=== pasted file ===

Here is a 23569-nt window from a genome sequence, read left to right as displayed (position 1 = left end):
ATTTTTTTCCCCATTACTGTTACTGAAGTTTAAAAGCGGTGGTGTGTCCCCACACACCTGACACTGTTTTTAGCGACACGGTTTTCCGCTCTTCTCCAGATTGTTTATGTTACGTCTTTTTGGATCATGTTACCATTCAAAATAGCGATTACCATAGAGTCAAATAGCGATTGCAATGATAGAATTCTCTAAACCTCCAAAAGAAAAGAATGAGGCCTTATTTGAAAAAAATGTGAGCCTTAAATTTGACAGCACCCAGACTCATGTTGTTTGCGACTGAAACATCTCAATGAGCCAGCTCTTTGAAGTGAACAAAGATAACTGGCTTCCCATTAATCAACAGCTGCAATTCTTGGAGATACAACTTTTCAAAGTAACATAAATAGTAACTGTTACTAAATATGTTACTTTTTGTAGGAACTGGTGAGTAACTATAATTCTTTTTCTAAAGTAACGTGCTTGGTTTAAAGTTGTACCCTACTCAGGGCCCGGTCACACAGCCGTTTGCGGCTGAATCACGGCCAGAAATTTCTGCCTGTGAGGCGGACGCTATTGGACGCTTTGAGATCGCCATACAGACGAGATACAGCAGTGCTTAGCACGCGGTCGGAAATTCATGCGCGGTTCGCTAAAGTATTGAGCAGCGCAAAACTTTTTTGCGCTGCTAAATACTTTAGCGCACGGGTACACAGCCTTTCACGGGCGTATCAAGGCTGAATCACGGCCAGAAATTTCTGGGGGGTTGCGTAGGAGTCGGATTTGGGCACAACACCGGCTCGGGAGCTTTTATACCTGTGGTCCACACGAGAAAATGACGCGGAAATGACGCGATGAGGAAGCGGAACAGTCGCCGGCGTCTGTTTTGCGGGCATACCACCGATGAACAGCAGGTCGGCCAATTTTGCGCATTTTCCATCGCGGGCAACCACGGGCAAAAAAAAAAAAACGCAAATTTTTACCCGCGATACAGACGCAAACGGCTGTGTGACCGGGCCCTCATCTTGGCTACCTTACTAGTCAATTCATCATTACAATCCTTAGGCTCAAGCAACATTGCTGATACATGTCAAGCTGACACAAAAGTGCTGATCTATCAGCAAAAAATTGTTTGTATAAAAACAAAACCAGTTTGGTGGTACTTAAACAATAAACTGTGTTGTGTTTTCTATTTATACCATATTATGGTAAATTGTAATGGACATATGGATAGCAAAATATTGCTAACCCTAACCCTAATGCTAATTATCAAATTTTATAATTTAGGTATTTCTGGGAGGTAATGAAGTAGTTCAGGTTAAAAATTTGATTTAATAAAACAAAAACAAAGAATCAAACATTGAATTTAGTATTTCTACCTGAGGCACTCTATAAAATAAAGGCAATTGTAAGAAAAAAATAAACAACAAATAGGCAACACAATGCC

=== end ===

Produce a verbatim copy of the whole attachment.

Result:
Here is a 23569-nt window from a genome sequence, read left to right as displayed (position 1 = left end):
ATTTTTTTCCCCATTACTGTTACTGAAGTTTAAAAGCGGTGGTGTGTCCCCACACACCTGACACTGTTTTTAGCGACACGGTTTTCCGCTCTTCTCCAGATTGTTTATGTTACGTCTTTTTGGATCATGTTACCATTCAAAATAGCGATTACCATAGAGTCAAATAGCGATTGCAATGATAGAATTCTCTAAACCTCCAAAAGAAAAGAATGAGGCCTTATTTGAAAAAAATGTGAGCCTTAAATTTGACAGCACCCAGACTCATGTTGTTTGCGACTGAAACATCTCAATGAGCCAGCTCTTTGAAGTGAACAAAGATAACTGGCTTCCCATTAATCAACAGCTGCAATTCTTGGAGATACAACTTTTCAAAGTAACATAAATAGTAACTGTTACTAAATATGTTACTTTTTGTAGGAACTGGTGAGTAACTATAATTCTTTTTCTAAAGTAACGTGCTTGGTTTAAAGTTGTACCCTACTCAGGGCCCGGTCACACAGCCGTTTGCGGCTGAATCACGGCCAGAAATTTCTGCCTGTGAGGCGGACGCTATTGGACGCTTTGAGATCGCCATACAGACGAGATACAGCAGTGCTTAGCACGCGGTCGGAAATTCATGCGCGGTTCGCTAAAGTATTGAGCAGCGCAAAACTTTTTTGCGCTGCTAAATACTTTAGCGCACGGGTACACAGCCTTTCACGGGCGTATCAAGGCTGAATCACGGCCAGAAATTTCTGGGGGGTTGCGTAGGAGTCGGATTTGGGCACAACACCGGCTCGGGAGCTTTTATACCTGTGGTCCACACGAGAAAATGACGCGGAAATGACGCGATGAGGAAGCGGAACAGTCGCCGGCGTCTGTTTTGCGGGCATACCACCGATGAACAGCAGGTCGGCCAATTTTGCGCATTTTCCATCGCGGGCAACCACGGGCAAAAAAAAAAAAACGCAAATTTTTACCCGCGATACAGACGCAAACGGCTGTGTGACCGGGCCCTCATCTTGGCTACCTTACTAGTCAATTCATCATTACAATCCTTAGGCTCAAGCAACATTGCTGATACATGTCAAGCTGACACAAAAGTGCTGATCTATCAGCAAAAAATTGTTTGTATAAAAACAAAACCAGTTTGGTGGTACTTAAACAATAAACTGTGTTGTGTTTTCTATTTATACCATATTATGGTAAATTGTAATGGACATATGGATAGCAAAATATTGCTAACCCTAACCCTAATGCTAATTATCAAATTTTATAATTTAGGTATTTCTGGGAGGTAATGAAGTAGTTCAGGTTAAAAATTTGATTTAATAAAACAAAAACAAAGAATCAAACATTGAATTTAGTATTTCTACCTGAGGCACTCTATAAAATAAAGGCAATTGTAAGAAAAAAATAAACAACAAATAGGCAACACAATGCC